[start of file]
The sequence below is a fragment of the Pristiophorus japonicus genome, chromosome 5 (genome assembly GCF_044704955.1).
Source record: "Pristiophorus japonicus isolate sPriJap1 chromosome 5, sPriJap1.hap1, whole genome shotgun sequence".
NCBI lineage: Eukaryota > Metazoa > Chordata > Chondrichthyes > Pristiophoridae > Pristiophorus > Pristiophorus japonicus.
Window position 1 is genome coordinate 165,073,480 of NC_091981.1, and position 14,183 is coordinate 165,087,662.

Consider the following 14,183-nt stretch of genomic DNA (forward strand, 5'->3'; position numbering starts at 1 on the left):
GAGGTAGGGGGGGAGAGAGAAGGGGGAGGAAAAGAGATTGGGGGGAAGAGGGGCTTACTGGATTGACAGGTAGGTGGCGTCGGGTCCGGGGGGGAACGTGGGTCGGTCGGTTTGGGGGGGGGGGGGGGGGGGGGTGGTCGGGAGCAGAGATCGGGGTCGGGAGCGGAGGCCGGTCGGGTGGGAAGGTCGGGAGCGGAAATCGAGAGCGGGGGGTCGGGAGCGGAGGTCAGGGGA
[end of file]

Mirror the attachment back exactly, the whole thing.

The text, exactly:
The sequence below is a fragment of the Pristiophorus japonicus genome, chromosome 5 (genome assembly GCF_044704955.1).
Source record: "Pristiophorus japonicus isolate sPriJap1 chromosome 5, sPriJap1.hap1, whole genome shotgun sequence".
NCBI lineage: Eukaryota > Metazoa > Chordata > Chondrichthyes > Pristiophoridae > Pristiophorus > Pristiophorus japonicus.
Window position 1 is genome coordinate 165,073,480 of NC_091981.1, and position 14,183 is coordinate 165,087,662.

Consider the following 14,183-nt stretch of genomic DNA (forward strand, 5'->3'; position numbering starts at 1 on the left):
GAGGTAGGGGGGGAGAGAGAAGGGGGAGGAAAAGAGATTGGGGGGAAGAGGGGCTTACTGGATTGACAGGTAGGTGGCGTCGGGTCCGGGGGGGAACGTGGGTCGGTCGGTTTGGGGGGGGGGGGGGGGGGGGGTGGTCGGGAGCAGAGATCGGGGTCGGGAGCGGAGGCCGGTCGGGTGGGAAGGTCGGGAGCGGAAATCGAGAGCGGGGGGTCGGGAGCGGAGGTCAGGGGA